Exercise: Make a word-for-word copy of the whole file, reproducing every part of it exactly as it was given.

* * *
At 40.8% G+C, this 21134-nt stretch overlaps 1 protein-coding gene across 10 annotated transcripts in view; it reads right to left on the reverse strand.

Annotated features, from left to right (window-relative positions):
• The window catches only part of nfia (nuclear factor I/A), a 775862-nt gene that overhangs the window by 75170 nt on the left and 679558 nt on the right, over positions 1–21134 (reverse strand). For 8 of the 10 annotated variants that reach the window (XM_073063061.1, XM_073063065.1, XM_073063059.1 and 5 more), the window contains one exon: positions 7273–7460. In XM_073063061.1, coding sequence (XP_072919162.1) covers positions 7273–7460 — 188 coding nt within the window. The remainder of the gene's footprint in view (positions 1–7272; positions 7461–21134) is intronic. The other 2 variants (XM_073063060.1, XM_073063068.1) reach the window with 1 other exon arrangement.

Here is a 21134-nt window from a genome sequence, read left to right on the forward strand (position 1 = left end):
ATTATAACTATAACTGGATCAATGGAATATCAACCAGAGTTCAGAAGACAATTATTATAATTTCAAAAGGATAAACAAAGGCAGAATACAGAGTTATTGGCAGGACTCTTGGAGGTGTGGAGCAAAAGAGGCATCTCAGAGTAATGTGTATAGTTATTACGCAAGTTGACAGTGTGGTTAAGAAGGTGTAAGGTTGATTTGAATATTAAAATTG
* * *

At 40.8% G+C, this 21134-nt stretch overlaps 1 protein-coding gene across 10 annotated transcripts in view; it reads right to left on the reverse strand.

Annotated features, from left to right (window-relative positions):
• The window catches only part of nfia (nuclear factor I/A), a 775862-nt gene that overhangs the window by 75170 nt on the left and 679558 nt on the right, over positions 1–21134 (reverse strand). For 8 of the 10 annotated variants that reach the window (XM_073063061.1, XM_073063065.1, XM_073063059.1 and 5 more), the window contains one exon: positions 7273–7460. In XM_073063061.1, coding sequence (XP_072919162.1) covers positions 7273–7460 — 188 coding nt within the window. The remainder of the gene's footprint in view (positions 1–7272; positions 7461–21134) is intronic. The other 2 variants (XM_073063060.1, XM_073063068.1) reach the window with 1 other exon arrangement.

Here is a 21134-nt window from a genome sequence, read left to right on the forward strand (position 1 = left end):
ATTATAACTATAACTGGATCAATGGAATATCAACCAGAGTTCAGAAGACAATTATTATAATTTCAAAAGGATAAACAAAGGCAGAATACAGAGTTATTGGCAGGACTCTTGGAGGTGTGGAGCAAAAGAGGCATCTCAGAGTAATGTGTATAGTTATTACGCAAGTTGACAGTGTGGTTAAGAAGGTGTAAGGTTGATTTGAATATTAAAATTG